27 Feb 2010

Obamacare Could Still Stall in the House of Representatives

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Kim Strassel, in the Wall Street Journal, explains why even the decision to employ the reconciliation “nuclear option,” throwing the rules of the Senate out the window, does not actually guarantee that democrats can pass the health care bill. The focus of drama now moves over to the House.

The Summit Show was designed by Democrats for Democrats, to give Mr. Obama an all-day stage to inspire and exhort his party to charge once more into the health fray. It’s about “altering the political atmospherics,” admitted one senior Democrat. Yet for all the talk of “jump-start,” there’s little to suggest the ugly politics of passage have changed.

The day after Mr. Brown’s victory broke the majority’s power, Democrats turned to New Strategy, Version 37, Part 12. It is now House Speaker Nancy Pelosi’s job to pass the Senate’s Christmas Eve bill. It is Senate Majority Leader Harry Reid’s job to pass retroactive “fixes” to that legislation through an unsightly “reconciliation” process that requires only 51 Senate votes.

The strategy is somewhat bully for Mr. Reid, who can afford to lose eight of his own members. It’s meaningless for Mrs. Pelosi. If the speaker had the votes post-Brown to pass the Senate bill, we’d be living under ObamaCare. She didn’t have them then, and yesterday’s summit was a sideshow to the problems she has getting them now.

A few numbers: Mrs. Pelosi passed her health-care bill in early November, with three votes to spare. The one Republican yes has since bailed. On the Democratic side, one vote has left Congress, one has died, and one retires this week. A smaller Congress means Mrs. Pelosi only needs 216 votes. If all were equal to November, she’s at 216.

Only it isn’t November. It’s nearly March, and the speaker is being asked to pass a bill vastly different from her own, in the wake of a crushing electoral defeat and in light of dire public-opinion polls.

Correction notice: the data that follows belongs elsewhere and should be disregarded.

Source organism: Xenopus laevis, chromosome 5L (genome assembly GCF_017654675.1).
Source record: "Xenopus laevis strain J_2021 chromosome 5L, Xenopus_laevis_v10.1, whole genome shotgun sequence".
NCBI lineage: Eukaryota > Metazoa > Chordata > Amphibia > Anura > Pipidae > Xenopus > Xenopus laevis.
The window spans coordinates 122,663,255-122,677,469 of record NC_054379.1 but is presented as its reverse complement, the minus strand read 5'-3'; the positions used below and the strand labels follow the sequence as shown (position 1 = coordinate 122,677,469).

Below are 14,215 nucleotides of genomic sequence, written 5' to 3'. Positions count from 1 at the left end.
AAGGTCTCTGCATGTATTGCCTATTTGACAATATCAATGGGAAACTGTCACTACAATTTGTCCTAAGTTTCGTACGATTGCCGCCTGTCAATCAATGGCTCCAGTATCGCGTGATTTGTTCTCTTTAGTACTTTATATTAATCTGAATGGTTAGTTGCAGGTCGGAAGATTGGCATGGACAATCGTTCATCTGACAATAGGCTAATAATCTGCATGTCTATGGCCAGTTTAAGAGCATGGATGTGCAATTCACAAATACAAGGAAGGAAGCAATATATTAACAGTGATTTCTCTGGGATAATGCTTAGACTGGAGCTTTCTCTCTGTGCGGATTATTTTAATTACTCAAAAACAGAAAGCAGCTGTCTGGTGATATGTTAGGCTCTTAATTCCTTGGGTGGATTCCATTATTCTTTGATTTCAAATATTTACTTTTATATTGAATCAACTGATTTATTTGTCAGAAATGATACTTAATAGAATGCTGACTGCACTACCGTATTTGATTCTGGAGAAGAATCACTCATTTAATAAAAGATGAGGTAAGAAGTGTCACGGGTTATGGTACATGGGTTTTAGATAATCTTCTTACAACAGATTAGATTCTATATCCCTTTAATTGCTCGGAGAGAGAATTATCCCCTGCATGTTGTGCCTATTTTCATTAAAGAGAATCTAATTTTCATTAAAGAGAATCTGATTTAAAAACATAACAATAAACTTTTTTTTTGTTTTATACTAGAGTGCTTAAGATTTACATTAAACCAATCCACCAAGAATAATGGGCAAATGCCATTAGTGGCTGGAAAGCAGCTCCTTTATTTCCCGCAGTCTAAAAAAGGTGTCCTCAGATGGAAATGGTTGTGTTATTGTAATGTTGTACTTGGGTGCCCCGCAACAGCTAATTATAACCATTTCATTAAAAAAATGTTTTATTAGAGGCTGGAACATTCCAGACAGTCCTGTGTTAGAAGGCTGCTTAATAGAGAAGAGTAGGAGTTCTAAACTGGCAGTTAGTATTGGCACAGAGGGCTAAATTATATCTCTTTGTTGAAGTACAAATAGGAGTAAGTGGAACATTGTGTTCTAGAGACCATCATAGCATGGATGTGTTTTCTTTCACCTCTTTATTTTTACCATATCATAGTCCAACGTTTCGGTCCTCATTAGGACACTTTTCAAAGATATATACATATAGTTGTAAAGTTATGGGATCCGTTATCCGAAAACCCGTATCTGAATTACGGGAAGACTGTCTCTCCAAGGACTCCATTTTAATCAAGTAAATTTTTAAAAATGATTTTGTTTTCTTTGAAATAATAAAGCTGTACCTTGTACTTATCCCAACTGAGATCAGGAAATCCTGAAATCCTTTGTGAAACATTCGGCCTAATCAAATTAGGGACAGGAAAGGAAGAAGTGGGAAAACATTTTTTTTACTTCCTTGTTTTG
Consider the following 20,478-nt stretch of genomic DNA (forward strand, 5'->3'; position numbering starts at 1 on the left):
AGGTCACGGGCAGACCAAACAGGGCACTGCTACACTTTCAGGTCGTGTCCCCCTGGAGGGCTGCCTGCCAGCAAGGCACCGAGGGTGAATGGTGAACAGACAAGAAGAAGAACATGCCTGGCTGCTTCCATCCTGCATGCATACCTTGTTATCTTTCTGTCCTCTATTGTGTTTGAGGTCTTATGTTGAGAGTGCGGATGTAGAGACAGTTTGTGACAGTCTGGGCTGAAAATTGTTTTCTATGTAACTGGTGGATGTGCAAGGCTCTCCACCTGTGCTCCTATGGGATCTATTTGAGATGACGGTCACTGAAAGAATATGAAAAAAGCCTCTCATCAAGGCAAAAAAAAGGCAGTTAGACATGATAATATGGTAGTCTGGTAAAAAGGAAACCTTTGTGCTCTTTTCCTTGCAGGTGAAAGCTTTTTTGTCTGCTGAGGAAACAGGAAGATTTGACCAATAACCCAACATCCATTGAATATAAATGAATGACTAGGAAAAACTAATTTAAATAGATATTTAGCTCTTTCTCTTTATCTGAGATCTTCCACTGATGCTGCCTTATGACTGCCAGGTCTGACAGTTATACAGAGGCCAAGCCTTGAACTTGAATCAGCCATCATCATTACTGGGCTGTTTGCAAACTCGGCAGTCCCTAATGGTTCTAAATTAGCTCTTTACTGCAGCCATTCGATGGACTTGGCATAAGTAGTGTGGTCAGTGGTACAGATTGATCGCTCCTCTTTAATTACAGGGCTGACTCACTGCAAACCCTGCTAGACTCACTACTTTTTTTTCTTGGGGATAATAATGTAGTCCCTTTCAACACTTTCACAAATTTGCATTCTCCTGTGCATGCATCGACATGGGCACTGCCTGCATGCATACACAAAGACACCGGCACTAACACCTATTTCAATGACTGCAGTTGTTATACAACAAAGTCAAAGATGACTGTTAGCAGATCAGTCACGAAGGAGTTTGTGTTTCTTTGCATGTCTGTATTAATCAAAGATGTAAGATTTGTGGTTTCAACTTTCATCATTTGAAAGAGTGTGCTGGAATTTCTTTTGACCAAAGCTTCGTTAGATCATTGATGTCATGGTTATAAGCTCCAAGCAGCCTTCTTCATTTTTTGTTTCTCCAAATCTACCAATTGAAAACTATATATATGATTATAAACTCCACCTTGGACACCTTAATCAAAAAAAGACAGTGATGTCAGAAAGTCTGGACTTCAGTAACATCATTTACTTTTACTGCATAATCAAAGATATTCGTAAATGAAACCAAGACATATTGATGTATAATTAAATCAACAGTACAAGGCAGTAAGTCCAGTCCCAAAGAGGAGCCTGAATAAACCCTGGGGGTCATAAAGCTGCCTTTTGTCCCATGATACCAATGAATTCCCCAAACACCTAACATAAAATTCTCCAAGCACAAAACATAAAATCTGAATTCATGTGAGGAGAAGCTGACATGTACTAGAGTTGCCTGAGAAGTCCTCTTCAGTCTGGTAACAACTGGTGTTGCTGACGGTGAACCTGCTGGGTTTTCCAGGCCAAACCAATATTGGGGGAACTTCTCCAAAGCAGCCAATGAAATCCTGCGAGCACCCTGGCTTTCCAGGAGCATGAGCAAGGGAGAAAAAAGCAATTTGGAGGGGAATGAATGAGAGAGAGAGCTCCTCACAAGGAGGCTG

Mrs. Pelosi has at least 11 Democrats with big problems with the Senate’s flimsy language on publicly funded abortions. This is the same crew that nearly derailed her first bill, and whose threats at the time were serious enough to cause Mrs. Pelosi to throw over her liberals in favor of pro-life demands.

For many, this is a moral issue that can’t be changed with Cornhusker kickbacks or “atmospherics.” Rep. Bart Stupak, the Michigan Democrat who spearheaded the pro-life fight, has already declared the Senate bill “unacceptable.” And the Conference of Catholic Bishops has no intention of now giving these pro-life Democrats an out.

Another reality is Mrs. Pelosi’s many announced retirements. The conventional wisdom holds that some Blue Dogs who voted no the first time—say, Tennessee’s John Tanner—might now be willing to stick it to their constituents as their last act in Congress. Maybe.

Mrs. Pelosi is surely more worried about retiring members who voted yes and are convinced that vote hastened their departure. Arkansas Rep. Marion Berry used his retirement announcement to rip the White House for pushing Blue Dogs into an electoral abyss. House Democrats leaving to run for the Senate—including Indiana’s Brad Ellsworth or New Hampshire’s Paul Hodes—might be more interested in, say, winning those races than clinging to their prior yes votes.

Speaking of Indiana, Mr. Reid’s decision to go reconciliation adds to Mrs. Pelosi’s problems. If retiring Sen. Evan Bayh votes no on reconciliation, is Mr. Ellsworth—running for Mr. Bayh’s seat—going to vote yes? Democratic senators will claim to vote against reconciliation on technical grounds, but the public will view it as the disownment of the president’s agenda. The pressure on House Democrats from states with senators who vote no will be incalculable.

Don’t forget, too, the House members who have seen their district polls disintegrate since their first yes. No doubt they appreciated the president’s spirit yesterday. Yet unless the summit drives a 30-point shift in public opinion, they retain good reason to not repeat their mistake.

The trillion-dollar question is how many votes Mrs. Pelosi had in reserve the first time. Yet here, too, March is no November. These members are now on record in opposition. They have benefited back home from those no votes. Why flip now?

Mrs. Pelosi has been effective at marshalling votes, and nobody should write her off. Yet it says plenty that she is demanding that Mr. Reid go first. Something big must change for her to move her members. Mr. Reid knows even reconciliation is no sure thing and is demanding that Mrs. Pelosi be the one to go first.

The next few days will provide a better sense as to whether the sight of 40 Washington pols summiting over CBO estimates is a game changer. Don’t count on it. Talk is easy. Politics is hard.


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